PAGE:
As a constituency, we in Wimbledon also voted by 72% to remain in the EU because we value membership of the single market and the close relationship with our neighbours in Europe. Recent government announcements have made it clear that the government will be seeking a deal that doesn’t just take us out of the EU but also out of the single market. As you know, operating within the single market is vital for jobs and businesses across the UK and these announcements have caused a further significant fall in the value of the pound. In fact the Chancellor has stated categorically that leaving the single market would damage our economy.

I hope as fellow remain campaigners we can agree that we need to work to maintain membership of the single market and secure a good deal for UK businesses. We also desperately need to reassure citizens of the EU and other countries that they are both welcome here and will be protected by the full force of the law – not vilified and endangered by forcing businesses to declare if they employ ‘too many foreigners’.

The overall impression being given is that your government is creating a toxic mix of anti-business and anti-foreigner sentiment that can only damage our economy and our standing in the world.

I hope that there will be opportunities for us to work together to secure our membership of the single market and counter some of the increasingly extreme rhetoric of your Conservative government. In the meantime, I have enclosed 10 key questions below that have been raised with me by several constituents in Wimbledon in the last week. Given the toxic atmosphere we are in, it is important that all of our elected representatives are clear that we remain an open and tolerant country and will fight for that locally and in parliament.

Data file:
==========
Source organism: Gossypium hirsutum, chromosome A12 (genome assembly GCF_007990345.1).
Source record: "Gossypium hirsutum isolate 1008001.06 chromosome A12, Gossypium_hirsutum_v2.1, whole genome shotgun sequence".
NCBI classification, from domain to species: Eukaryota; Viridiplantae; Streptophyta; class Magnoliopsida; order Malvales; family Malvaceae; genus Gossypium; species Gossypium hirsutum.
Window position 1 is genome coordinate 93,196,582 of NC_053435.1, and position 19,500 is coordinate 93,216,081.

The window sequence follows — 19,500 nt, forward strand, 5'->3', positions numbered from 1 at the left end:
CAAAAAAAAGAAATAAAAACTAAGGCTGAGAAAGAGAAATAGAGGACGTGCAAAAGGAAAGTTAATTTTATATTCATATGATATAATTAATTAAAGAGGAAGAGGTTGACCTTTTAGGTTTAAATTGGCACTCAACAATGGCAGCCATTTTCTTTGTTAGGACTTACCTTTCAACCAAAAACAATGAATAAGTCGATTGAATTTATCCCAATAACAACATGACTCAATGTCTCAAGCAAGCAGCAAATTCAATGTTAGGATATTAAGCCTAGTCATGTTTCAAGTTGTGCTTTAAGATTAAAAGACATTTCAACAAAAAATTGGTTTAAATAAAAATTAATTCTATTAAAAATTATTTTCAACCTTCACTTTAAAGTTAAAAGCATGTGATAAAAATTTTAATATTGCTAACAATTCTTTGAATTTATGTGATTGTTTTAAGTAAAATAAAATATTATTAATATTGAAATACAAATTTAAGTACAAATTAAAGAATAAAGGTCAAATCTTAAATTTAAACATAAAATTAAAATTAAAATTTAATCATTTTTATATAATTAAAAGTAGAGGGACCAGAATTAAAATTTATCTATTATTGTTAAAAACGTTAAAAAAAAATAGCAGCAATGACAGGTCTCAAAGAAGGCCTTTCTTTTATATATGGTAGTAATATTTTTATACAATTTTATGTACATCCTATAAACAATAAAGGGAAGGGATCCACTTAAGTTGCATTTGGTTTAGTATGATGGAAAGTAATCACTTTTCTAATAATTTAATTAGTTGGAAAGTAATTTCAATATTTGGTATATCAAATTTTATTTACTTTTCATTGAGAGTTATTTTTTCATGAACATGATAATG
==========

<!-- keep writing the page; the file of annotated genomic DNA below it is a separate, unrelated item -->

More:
I look forward to your response.

Regards,

Carl Quilliam
Lib Dem Parliamentary Spokesperson, Wimbledon

 

Key questions on government announcements:

  1. Do you agree with the Trade Secretary Liam Fox that British businesses – including local businesses in Wimbledon – are ‘fat and lazy’?
  2. Do you agree with the Home Secretary Amber Rudd that businesses should gather figures to demonstrate if they are ‘too foreign’?
  3. Will you respond to our petition and ask the government to reassure EU citizens that they won't be used as bargaining chips in any Brexit negotiations?
  4. Do you support retaining membership of the EU single market and will you make that case forcefully to government?
  5. Do you agree that all four of the ‘red lines’ for negotiation recently outlined by the Brexit Secretary are worth the economic pain of leaving the single market?
  6. Will you condemn the divisive and unpleasant rhetoric coming from government ministers at the recent Conservative conference in relation to foreign workers and EU citizens?
  7. Do you believe parliament should vote on triggering article 50?
  8. Do you believe the outcome of the negotiations should be put to parliament or to a referendum?
  9. The Conservative manifesto you stood on in 2015 was clear – it explicitly said ‘yes to the single market’ – will you stick to that manifesto pledge and vote against any deal that doesn’t include membership of the single market?
  10. On the Sunday Politics today you said - ‘After Brexit there will be a big skills deficit in this country’ – What do you intend to do to prevent any explicitly damaging restrictions on EU workers coming to this country?